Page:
Mike Blake / Reuters

On Monday, SeaWorld announced it would finally end its “theatrical killer whale experience” at its flagship theme park in San Diego.

The move comes in response to an effective publicity campaign inspired in part by Blackfish, the 2013 documentary that alleged that orcas are suffering in confinement at the water parks. In the ensuing years, SeaWorld attendance has dropped and the company has continued to face protests.

“We are listening to our guests, evolving as a company, we are always changing,” said Seaworld chief Joel Manby. “In 2017, we will launch an all new orca experience focused on natural environment. Two-thousand and sixteen will be the last year of our theatrical killer whale experience in San Diego.”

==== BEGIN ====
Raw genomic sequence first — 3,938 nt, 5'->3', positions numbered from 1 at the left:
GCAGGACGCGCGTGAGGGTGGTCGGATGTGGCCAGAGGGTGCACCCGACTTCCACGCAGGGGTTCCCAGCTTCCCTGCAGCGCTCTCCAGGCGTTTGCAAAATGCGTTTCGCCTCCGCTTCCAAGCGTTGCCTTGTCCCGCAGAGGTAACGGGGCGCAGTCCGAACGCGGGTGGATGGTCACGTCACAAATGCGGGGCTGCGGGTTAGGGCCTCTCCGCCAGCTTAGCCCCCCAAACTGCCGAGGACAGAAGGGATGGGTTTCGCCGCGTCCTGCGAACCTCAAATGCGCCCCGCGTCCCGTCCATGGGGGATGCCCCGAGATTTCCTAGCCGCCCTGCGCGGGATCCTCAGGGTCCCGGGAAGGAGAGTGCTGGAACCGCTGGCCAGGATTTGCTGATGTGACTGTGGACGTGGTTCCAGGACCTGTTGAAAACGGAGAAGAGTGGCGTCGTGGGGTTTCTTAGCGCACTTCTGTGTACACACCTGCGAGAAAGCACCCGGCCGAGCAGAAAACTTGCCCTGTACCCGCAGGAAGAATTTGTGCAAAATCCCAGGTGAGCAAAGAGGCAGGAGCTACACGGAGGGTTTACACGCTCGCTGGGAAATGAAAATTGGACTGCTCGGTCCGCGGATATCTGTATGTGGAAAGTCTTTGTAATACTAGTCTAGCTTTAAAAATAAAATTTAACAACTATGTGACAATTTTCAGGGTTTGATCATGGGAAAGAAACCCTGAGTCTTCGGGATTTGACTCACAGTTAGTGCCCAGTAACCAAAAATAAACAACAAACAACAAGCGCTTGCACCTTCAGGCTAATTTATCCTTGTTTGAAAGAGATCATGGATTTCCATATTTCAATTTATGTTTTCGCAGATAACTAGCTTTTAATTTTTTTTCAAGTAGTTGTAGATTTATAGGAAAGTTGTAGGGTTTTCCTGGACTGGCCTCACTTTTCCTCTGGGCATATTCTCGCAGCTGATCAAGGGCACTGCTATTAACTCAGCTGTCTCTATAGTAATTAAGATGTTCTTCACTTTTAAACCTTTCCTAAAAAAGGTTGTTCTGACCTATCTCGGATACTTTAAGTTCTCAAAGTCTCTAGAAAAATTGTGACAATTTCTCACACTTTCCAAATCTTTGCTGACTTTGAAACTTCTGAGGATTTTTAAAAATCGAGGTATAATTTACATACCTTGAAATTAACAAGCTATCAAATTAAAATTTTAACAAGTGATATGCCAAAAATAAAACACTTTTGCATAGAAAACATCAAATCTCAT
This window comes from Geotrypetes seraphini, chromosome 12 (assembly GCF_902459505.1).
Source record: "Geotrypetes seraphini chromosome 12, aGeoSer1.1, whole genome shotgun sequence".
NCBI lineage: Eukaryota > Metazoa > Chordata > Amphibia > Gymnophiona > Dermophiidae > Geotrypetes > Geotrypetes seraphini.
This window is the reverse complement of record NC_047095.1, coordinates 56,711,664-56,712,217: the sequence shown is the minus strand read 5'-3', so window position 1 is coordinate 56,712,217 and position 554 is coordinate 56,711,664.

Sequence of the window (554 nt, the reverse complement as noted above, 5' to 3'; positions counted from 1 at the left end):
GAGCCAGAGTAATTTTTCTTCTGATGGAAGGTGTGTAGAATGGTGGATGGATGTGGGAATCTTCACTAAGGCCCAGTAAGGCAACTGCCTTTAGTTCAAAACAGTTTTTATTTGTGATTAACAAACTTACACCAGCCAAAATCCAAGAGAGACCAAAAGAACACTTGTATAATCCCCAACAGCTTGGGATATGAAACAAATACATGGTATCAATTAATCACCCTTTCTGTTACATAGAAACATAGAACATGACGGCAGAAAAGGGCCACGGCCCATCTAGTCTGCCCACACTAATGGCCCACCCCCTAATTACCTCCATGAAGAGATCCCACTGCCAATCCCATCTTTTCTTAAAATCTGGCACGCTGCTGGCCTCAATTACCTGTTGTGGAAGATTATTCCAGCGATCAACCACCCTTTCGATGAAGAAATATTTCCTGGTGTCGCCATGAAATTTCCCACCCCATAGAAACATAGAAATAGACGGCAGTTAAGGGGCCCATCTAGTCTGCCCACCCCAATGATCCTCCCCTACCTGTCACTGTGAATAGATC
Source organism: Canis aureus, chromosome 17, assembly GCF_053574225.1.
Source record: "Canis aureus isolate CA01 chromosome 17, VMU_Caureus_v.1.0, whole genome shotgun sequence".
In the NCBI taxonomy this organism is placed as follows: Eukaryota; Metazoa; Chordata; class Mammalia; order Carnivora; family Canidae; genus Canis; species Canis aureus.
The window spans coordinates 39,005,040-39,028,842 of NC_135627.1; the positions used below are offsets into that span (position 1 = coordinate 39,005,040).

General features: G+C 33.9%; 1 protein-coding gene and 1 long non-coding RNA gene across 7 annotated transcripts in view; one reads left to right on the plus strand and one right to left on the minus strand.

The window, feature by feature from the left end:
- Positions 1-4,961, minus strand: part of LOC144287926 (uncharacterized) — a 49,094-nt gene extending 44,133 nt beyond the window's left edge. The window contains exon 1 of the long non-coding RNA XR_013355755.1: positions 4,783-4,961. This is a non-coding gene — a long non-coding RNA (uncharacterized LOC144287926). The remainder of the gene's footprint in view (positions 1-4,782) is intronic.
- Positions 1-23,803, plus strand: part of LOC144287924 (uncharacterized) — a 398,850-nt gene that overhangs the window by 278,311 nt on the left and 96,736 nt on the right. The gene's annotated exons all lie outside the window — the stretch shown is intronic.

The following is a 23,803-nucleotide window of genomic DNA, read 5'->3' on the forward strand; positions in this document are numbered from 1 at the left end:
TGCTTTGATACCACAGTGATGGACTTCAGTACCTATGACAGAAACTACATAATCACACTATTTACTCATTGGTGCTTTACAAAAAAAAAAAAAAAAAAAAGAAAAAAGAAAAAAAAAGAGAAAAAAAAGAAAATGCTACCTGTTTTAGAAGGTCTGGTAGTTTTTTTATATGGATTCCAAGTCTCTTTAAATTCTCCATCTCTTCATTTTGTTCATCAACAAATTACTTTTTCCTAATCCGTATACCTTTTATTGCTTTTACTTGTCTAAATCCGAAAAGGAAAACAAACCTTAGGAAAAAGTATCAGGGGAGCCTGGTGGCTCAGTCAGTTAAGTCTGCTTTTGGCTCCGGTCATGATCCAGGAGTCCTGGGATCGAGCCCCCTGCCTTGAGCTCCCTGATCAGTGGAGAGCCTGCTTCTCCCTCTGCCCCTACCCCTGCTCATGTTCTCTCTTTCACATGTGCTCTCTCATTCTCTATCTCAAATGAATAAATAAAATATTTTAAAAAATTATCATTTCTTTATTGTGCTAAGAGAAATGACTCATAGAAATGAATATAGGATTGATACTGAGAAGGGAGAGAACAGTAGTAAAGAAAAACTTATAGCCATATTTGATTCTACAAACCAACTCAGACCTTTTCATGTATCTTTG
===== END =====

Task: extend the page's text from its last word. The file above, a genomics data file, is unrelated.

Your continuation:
The announcement was only met with tempered approval and for a few reasons. First, the killer whale shows in Orlando, Florida, and San Antonio, Texas, appear set to continue. Also, the orcas will continue to be held and bred in captivity, a key charge of SeaWorld opponents.

Lorena Gonzalez, an assemblywoman in San Diego, was muted in her praise of SeaWorld’s decision, “Today’s acknowledgement by SeaWorld does not end our push to halt inhumane orca captivity and breeding practices, but it’s a step in the right direction.”

Jared Goodman, a representative for PETA, was more direct:

This move is like no longer whipping lions in a circus act but keeping them locked inside cages for life, or no longer beating dogs but never letting them out of crates.

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